Table: Cross-country ski length for kids
For adults, the length of skis is usually determined by body weight (see Fischer Product Finder). Our Product Finder can also be used for kids' cross-country skis.
It is even easier, however, if you use the body size to estimate the right ski length for the little ones, especially when getting started. Because kids quickly feel overwhelmed by boards that are too long, we also recommend to use slightly shorter skis so that the fun is guaranteed. The following rule of thumb is recommended for kids:
- Skating: For beginners take the body size and subtract 5 to 10 cm. For advanced kids take the body size and add 5 cm to 10 cm
- Classic: For beginners take the body size and add +10 cm, for advanced kids take the body size and add 10 cm - 20 cm
Kids' cross-country skis are available in lengths between 110 and 170 cm. When in doubt, it is wiser to choose a slightly shorter version - especially if the child is still at the beginning of its cross-country skiing career and has to get used to the skis first.
And what does all this mean in terms of numbers? The best way is to look at the table of age, height and weight. These values were determined by the Robert Koch Institute and serve as good orientation:
|Age||Body size||Body weight|
|6||121 cm||Bis 25 kg|
|6-7||126-128 cm||25-29 kg|
|8-9||132-139 cm||30-34 kg|
|9-10||138-144 cm||35-39 kg|
|10-11||144-150 cm||40-44 kg|
|11-12||151-157 cm||43-47 kg|
|12-13||157-163 cm||47-54 kg|
If you were missing the ski lengths in this table: No, we haven't forgotten them. However, since each kid develops at a different pace, it makes more sense to measure the size yourself and determine the ski length according to the rule of thumb mentioned above. Then only the factor body weight remains:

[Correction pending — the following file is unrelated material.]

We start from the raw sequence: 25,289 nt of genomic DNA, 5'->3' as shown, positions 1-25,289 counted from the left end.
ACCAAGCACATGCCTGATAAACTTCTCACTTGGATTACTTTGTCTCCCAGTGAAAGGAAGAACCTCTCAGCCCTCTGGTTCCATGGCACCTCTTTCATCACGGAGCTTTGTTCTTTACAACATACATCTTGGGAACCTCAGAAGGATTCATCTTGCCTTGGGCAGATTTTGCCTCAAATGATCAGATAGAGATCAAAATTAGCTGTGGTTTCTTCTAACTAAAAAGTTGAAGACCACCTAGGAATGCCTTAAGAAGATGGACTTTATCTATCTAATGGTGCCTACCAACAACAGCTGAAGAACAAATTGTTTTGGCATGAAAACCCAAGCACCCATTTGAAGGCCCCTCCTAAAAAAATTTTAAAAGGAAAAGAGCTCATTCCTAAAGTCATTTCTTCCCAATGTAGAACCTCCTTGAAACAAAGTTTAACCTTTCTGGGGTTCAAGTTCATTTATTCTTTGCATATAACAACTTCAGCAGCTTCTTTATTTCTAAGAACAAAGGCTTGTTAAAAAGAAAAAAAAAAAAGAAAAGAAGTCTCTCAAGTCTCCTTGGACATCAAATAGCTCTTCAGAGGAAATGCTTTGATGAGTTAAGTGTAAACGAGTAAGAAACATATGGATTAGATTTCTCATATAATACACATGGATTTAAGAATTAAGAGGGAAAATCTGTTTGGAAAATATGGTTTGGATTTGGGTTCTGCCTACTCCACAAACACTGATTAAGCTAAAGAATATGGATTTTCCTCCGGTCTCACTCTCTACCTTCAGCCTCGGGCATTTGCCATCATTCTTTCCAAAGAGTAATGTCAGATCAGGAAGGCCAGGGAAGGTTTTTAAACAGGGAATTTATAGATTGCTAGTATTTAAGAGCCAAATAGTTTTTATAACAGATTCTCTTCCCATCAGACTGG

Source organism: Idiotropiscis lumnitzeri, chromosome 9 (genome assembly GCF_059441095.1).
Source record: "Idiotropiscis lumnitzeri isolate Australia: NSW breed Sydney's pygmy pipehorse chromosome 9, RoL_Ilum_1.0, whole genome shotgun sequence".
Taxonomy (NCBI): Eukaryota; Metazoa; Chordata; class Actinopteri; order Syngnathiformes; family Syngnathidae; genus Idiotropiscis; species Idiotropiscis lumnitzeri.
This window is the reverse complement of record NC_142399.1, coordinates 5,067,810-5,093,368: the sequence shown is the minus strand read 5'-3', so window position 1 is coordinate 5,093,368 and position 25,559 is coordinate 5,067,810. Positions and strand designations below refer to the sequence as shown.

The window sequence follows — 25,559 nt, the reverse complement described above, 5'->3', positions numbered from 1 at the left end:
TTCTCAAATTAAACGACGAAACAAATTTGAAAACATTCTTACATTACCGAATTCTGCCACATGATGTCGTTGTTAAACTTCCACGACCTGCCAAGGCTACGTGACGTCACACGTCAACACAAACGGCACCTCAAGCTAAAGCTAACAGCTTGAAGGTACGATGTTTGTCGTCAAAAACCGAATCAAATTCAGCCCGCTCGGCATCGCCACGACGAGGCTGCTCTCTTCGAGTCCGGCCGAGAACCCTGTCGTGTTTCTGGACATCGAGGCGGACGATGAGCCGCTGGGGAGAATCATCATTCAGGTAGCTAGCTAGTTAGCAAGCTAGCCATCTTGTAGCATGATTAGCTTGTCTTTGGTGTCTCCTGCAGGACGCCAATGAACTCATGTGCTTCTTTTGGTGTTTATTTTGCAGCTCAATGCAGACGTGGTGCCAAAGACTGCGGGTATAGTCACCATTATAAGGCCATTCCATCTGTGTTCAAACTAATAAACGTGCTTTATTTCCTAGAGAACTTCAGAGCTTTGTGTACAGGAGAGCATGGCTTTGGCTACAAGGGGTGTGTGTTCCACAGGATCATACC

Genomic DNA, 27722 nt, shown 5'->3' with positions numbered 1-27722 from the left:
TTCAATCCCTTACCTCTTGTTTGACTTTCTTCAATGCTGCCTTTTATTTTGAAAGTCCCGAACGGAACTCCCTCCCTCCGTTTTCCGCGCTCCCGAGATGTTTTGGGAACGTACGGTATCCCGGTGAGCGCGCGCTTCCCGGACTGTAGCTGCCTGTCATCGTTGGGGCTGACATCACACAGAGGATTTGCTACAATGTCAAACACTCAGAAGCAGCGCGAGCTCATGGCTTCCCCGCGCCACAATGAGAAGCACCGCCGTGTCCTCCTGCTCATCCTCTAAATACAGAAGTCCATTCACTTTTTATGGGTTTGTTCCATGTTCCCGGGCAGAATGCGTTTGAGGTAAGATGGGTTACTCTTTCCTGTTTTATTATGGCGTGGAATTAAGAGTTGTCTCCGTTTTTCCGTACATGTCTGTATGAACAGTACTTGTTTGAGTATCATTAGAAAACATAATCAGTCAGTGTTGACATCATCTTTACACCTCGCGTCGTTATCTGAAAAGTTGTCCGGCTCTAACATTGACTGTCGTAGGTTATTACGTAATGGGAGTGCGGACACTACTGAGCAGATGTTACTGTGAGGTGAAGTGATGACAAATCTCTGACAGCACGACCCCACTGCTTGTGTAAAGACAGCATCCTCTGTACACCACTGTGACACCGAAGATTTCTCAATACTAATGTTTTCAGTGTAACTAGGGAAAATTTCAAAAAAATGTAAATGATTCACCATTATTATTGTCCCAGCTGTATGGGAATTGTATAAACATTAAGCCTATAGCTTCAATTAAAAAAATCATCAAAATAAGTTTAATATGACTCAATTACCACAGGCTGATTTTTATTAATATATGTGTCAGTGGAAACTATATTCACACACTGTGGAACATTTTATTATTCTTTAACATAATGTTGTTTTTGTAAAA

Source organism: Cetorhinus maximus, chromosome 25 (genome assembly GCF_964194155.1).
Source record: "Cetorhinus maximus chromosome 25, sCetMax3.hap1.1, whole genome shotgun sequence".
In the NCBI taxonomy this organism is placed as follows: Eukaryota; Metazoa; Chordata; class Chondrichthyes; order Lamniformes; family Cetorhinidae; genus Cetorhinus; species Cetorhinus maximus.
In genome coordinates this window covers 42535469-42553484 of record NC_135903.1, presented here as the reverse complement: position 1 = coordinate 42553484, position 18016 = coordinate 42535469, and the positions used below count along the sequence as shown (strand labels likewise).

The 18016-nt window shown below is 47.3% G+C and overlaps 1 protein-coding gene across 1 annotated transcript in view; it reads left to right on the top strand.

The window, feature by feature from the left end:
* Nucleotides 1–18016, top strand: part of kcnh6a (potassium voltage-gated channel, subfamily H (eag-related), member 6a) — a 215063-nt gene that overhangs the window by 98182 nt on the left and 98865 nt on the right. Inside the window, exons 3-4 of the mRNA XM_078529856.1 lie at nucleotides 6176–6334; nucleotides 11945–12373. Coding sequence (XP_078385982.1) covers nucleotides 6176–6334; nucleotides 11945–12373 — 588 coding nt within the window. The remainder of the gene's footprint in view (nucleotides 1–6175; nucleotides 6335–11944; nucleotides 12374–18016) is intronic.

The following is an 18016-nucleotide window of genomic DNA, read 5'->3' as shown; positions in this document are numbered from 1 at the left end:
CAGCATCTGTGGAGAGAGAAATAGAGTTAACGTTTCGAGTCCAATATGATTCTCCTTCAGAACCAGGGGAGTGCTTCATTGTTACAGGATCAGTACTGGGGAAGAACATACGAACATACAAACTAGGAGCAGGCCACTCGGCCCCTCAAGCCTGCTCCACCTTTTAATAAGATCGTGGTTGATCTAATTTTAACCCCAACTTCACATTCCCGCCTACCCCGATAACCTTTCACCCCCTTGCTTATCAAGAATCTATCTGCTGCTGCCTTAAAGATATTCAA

- rather high weight - add 5 cm additionally
- rather low weight - subtract 5 cm shorter
As a general rule, the heavier the kid, the longer the ski may be. As you can see, the optimal length depends on very individual factors. That's exactly why it's worth measuring by yourself and asking your dealer if necessary.
When can a kid begin with cross-country skiing?
Theoretically a first cross-country skiing course can be completed by children starting from the age of 3. Often, kids whose parents themselves regularly go cross-country skiing, are particularly interested. Clearly, what the grown-ups do is always super exciting!
No matter how much experience and/or ambition you have in cross-country skiing as a parent: Be careful not to overburden your child. There's still time for long and demanding distances, technical refinements, speed, etc. - for the beginning it's all about the kid having fun with cross-country skiing!
Skating skis for kids or rather classic cross-country skiing?
Starting from an age of about 8 years the (experienced) cross-country skiing offspring can start skating. Is that wise? And do you have to buy your own pair of cross-country skis for the kid for its first attempt? We will answer all these questions later on!
Skating Ski versus Classic
Compared to classic cross-country skiing (which in itself requires a certain level of fitness!), skating is even more demanding. The movements are similar to inline skating and a skating cross-country ski is shorter and harder than its classic relative.
But since many children like to blow off steam, there is nothing to stop them from attempting skating. However, if it's the first few days on cross-country skis, we would recommend classic cross-country skiing on a soft classic ski.
Buying or renting used cross-country skis for kids: Yes or No?
Children grow...and grow...and grow seemingly forever! Accordingly, a pair of skis is in use for an average of 2 years before it ends up too small. So, the question quickly arises whether it always has to be a new purchase - can't cross-country skis for kids simply be rented or bought second-hand? You should know that: